What Makes a Teacher Effective in the Common Core Age?

Students are given too much gum to chew and not enough time to chew it.

For decades, research has concluded that student success is directly linked to the effectiveness of the teacher. But what makes a teacher “effective” in the Common Core age?

Regardless of content area, an “effective” educator divides a lesson into three phases: Pre-During-Post. He/She then judiciously implements comprehension strategies that teach BOTH the skills AND the content during each phase of the lesson, which is a foundational component of the new Common Core Standards. Therefore, just as much time is devoted to increasing students’ critical thinking skills, as is given to the content itself. This practice separates the “good” teachers from the GREAT and is vital to fostering the versatile 21st Century thinkers needed in our global economy.

As mentioned, the effective lesson plan has three phases, with each phase designed to teach a specific skill-set.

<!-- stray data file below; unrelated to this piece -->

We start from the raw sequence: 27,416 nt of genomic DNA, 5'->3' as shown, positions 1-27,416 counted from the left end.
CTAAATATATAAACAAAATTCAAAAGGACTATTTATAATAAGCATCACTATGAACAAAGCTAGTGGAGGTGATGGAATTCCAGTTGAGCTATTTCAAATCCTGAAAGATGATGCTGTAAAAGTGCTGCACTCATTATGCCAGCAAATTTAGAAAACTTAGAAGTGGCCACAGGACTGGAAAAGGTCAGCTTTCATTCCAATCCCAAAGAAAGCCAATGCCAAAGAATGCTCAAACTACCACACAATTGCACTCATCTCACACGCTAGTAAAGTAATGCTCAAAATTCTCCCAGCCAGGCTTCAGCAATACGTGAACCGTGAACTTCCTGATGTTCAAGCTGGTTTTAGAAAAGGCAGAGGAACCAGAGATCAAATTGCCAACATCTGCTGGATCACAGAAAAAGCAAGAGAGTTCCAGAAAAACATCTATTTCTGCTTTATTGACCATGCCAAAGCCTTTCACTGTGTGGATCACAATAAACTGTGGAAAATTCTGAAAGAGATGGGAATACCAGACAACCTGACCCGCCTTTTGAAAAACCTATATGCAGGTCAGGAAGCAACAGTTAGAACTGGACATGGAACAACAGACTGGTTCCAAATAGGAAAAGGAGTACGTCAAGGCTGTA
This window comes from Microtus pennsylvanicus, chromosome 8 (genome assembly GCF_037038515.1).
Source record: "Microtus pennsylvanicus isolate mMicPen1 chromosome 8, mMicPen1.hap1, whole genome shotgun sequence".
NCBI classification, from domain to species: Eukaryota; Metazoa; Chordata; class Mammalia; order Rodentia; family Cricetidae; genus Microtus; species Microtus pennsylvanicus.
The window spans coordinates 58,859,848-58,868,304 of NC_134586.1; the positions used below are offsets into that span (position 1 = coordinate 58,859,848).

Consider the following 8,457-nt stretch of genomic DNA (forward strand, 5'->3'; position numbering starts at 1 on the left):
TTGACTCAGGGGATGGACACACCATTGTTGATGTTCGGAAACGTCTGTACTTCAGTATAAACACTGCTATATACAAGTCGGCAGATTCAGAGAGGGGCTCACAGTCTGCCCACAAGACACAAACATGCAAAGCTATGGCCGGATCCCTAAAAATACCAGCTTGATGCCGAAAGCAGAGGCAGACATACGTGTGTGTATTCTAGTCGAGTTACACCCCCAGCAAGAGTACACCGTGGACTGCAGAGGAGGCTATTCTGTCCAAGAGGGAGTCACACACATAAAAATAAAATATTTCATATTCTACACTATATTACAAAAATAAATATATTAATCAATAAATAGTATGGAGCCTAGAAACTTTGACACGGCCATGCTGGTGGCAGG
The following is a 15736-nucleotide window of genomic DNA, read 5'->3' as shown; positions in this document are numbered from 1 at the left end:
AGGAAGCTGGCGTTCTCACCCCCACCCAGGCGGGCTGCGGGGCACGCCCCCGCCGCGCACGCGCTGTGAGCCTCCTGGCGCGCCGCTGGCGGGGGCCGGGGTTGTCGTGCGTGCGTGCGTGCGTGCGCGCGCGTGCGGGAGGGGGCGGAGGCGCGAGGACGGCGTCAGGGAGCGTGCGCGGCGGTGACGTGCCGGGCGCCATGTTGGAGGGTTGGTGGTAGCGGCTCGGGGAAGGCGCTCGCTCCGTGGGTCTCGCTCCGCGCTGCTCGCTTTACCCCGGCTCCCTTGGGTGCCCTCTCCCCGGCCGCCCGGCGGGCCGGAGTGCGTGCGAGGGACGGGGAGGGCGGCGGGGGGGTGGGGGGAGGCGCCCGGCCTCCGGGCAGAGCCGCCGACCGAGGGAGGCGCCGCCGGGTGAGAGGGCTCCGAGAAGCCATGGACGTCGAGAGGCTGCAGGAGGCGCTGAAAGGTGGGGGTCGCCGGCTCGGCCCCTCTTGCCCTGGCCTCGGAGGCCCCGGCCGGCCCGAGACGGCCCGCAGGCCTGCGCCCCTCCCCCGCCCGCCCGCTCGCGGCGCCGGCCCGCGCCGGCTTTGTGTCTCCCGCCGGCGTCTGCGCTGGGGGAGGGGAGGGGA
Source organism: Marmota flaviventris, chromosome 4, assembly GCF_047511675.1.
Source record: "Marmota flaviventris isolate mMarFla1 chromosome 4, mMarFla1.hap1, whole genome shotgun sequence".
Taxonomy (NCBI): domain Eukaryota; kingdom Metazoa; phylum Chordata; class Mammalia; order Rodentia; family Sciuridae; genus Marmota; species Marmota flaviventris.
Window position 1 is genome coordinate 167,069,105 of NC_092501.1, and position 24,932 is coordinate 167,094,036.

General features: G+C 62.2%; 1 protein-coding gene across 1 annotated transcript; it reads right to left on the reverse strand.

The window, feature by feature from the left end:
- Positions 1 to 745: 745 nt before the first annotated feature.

For example, in the Front-loading or “Pre” phase of a lesson, the essential skills to develop are:

*connecting to prior knowledge


*building academic & content vocabulary acquisition

Some of the more effective “Pre” strategies are: Anticipation Guides, Probable Passage, Vocabulary Study Charts and Vocabulary Word Maps. These methods foster the prior knowledge, predicting and vocabulary skills helpful to engage in the lesson.

In the “During” phase of a lesson, the skills to be developed are:



*comparing and contrasting



*monitoring comprehension

Practical and skill-building “During” strategies are: Episodic Notes, Evidence Guides, Double-Entry Journals and Venn Diagrams.

The “Post” phase skill-set emphasizes:


*supporting a claim with evidence

*identifying main ideas

*analyzing cause & effect

*retelling (first, then, finally)

*summarizing (who, what, when, where, why, how)

Post strategies that bring closure to a lesson and build 21st Century skills are: Summary of Informational Text, Cause & Effect organizers and Somebody-Wanted-But-So.

If the teacher fails to utilize a strategy in one of these three phases of the lesson, the student is not afforded the opportunity to “chew” the content and develop the skills he needs to be an independent critical thinker…a critical objective in teaching.

Hence, the “effective” teacher does not just cover content, he/she develops a comprehensive lesson plan that incorporates pre-during-post strategies, thus teaching the content AND the College & Career Readiness skills the Common Core emphasizes.

Julie Adams, Adams Educational Consulting, effectiveteachingpd.com

Julie AdamsComment